tashastable.jpg

Later, she’d clean up and out would come the art supplies! Look at the photo below. The curtains and window are the same as in the illustration above:

tashapaints.jpg

From The Art of Tasha Tudor, by Harry Davis

(Aside: I would have scanned these instead of just photographing them, but with the Mission Santa Clara sitting on my table, I’ve no room to set up the scanner today!)

And, Laura Ingalls Wilder composed all eight of her wonderful Little House books at a small desk in a tiny sitting room that was part of her bedroom. In Laura Ingalls Wilder: A Biography, William Anderson describes how, even after achieving great fame for her stories of pioneer life, “Laura still wrote in pencil, on lined school tablets that she bought at the grocery store for a nickel apiece. She wrote when she could, between fixing meals and washing dishes and other housework.” (Oh, does that remind me of myself — except for the fame part!)

As a result of learning about Tasha Tudor’s and Laura Ingalls Wilder’s work from the heart of their homes, I’m rethinking my attitude towards my workspace today, and I’m full of gratitude. It’s raining and windy today, and I didn’t have to leave my house. In fact, there is a fire burning in the fireplace across the room that puts out the most lovely warmth and light. How many offices have that? Sure, I’ve got to clean it all up each and every day so Tom and Huck can do homework and we can all sit and eat dinner, but it’s nice to be able to do all of these things I love in the same place. If I ever do get an office someday, this table, whose sentimental value is dear, is going to be my desk!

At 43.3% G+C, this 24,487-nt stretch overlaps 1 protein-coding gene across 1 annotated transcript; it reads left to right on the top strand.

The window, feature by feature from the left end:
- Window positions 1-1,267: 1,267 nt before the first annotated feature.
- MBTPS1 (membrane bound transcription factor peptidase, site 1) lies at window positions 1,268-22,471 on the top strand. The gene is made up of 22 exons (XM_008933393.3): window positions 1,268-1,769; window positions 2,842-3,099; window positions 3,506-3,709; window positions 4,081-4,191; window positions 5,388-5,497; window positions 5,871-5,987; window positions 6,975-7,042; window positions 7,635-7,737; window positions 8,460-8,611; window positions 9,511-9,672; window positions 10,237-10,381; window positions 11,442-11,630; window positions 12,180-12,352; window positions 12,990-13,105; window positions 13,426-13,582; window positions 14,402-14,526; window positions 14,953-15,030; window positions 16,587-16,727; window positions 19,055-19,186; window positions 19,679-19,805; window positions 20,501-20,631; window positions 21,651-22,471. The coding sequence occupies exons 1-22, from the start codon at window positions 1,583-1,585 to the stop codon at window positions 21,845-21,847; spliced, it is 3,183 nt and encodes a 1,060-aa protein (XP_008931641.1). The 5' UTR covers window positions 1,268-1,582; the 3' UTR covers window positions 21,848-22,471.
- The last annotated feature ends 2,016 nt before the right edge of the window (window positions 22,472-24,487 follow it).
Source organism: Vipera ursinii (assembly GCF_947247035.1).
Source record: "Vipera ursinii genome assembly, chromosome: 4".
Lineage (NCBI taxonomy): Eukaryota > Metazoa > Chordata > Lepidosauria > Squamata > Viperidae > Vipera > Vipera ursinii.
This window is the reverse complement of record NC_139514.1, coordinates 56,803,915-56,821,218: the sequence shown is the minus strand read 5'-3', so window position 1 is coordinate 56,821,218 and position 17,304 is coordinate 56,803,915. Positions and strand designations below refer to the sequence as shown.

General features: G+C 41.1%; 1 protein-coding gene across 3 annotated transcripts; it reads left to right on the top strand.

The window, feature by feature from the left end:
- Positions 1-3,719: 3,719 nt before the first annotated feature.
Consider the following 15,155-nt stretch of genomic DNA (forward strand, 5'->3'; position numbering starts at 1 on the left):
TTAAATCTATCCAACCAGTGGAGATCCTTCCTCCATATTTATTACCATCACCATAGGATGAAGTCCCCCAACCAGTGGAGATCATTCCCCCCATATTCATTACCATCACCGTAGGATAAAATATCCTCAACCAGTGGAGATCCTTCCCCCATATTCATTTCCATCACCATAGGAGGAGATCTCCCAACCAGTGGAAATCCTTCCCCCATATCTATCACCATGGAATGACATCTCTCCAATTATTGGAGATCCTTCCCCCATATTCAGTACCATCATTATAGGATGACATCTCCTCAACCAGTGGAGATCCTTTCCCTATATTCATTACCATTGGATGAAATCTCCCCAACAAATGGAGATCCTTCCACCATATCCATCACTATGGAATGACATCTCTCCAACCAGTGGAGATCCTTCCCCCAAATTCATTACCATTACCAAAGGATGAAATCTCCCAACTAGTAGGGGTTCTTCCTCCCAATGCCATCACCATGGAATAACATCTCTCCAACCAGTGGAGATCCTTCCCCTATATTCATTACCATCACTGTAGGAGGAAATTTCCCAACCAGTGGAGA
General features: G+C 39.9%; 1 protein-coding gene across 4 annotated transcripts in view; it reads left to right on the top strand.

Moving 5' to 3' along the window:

See you in the stacks!

7 Comments

Filed under A Family Business, Organization

7 responses to “Chapter 92 A Small Space vs. A Room of One’s Own, Or, Kitchen Table Wisdom

  1. I do know what you mean. I never liked art either. And my book work space has to compete with the computer which takes up most of the dining room table. We dont use a “dining room table”. Everyone just sits around the lounge to eat. We only have a small apartment.

  2. And if it was me, another benefit to your setup would be that being “forced” to clean up after myself regularly would help keep the paper mountains from forming. I have trouble with those!

  3. Oh, ccr, I have paper mountains, too. I just shift them onto the china hutch when we eat dinner! 😉

  4. Pingback: Chapter 206 R.I.P. Tasha Tudor, and Thanks For Making It Alright for Me to Have an Office at My Dining Room Table With Children Underfoot « Book Hunter’s Holiday

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  6. Pingback: Chapter 443 Let’s See if I Can Do This Without Interruption, Or, Why I May Move My Office to an “Undisclosed Location” « Book Hunter’s Holiday

  7. Pingback: Chapter 623 My Fantasy Vacation « Book Hunter’s Holiday